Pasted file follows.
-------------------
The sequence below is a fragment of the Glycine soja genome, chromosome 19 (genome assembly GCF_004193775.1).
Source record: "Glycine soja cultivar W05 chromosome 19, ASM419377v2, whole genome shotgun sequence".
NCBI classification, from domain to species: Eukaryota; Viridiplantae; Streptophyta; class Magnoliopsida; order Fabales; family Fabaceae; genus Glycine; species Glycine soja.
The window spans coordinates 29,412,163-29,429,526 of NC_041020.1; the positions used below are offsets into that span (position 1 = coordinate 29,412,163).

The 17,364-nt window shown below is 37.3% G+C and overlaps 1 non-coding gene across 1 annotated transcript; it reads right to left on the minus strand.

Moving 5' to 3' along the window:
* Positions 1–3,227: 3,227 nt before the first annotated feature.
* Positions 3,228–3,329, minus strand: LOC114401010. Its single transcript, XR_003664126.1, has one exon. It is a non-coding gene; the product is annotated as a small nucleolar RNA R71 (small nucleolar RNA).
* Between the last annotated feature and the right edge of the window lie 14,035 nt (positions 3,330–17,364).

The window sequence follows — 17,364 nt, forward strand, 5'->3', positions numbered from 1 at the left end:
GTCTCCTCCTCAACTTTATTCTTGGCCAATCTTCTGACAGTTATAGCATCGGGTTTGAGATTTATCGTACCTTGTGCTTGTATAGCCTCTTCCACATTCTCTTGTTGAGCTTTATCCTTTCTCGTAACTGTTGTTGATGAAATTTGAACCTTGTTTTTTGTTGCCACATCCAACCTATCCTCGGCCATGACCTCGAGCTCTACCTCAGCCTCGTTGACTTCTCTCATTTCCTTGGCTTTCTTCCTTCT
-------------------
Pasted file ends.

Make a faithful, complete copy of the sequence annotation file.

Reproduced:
The sequence below is a fragment of the Glycine soja genome, chromosome 19 (genome assembly GCF_004193775.1).
Source record: "Glycine soja cultivar W05 chromosome 19, ASM419377v2, whole genome shotgun sequence".
NCBI classification, from domain to species: Eukaryota; Viridiplantae; Streptophyta; class Magnoliopsida; order Fabales; family Fabaceae; genus Glycine; species Glycine soja.
The window spans coordinates 29,412,163-29,429,526 of NC_041020.1; the positions used below are offsets into that span (position 1 = coordinate 29,412,163).

The 17,364-nt window shown below is 37.3% G+C and overlaps 1 non-coding gene across 1 annotated transcript; it reads right to left on the minus strand.

Moving 5' to 3' along the window:
* Positions 1–3,227: 3,227 nt before the first annotated feature.
* Positions 3,228–3,329, minus strand: LOC114401010. Its single transcript, XR_003664126.1, has one exon. It is a non-coding gene; the product is annotated as a small nucleolar RNA R71 (small nucleolar RNA).
* Between the last annotated feature and the right edge of the window lie 14,035 nt (positions 3,330–17,364).

The window sequence follows — 17,364 nt, forward strand, 5'->3', positions numbered from 1 at the left end:
GTCTCCTCCTCAACTTTATTCTTGGCCAATCTTCTGACAGTTATAGCATCGGGTTTGAGATTTATCGTACCTTGTGCTTGTATAGCCTCTTCCACATTCTCTTGTTGAGCTTTATCCTTTCTCGTAACTGTTGTTGATGAAATTTGAACCTTGTTTTTTGTTGCCACATCCAACCTATCCTCGGCCATGACCTCGAGCTCTACCTCAGCCTCGTTGACTTCTCTCATTTCCTTGGCTTTCTTCCTTCT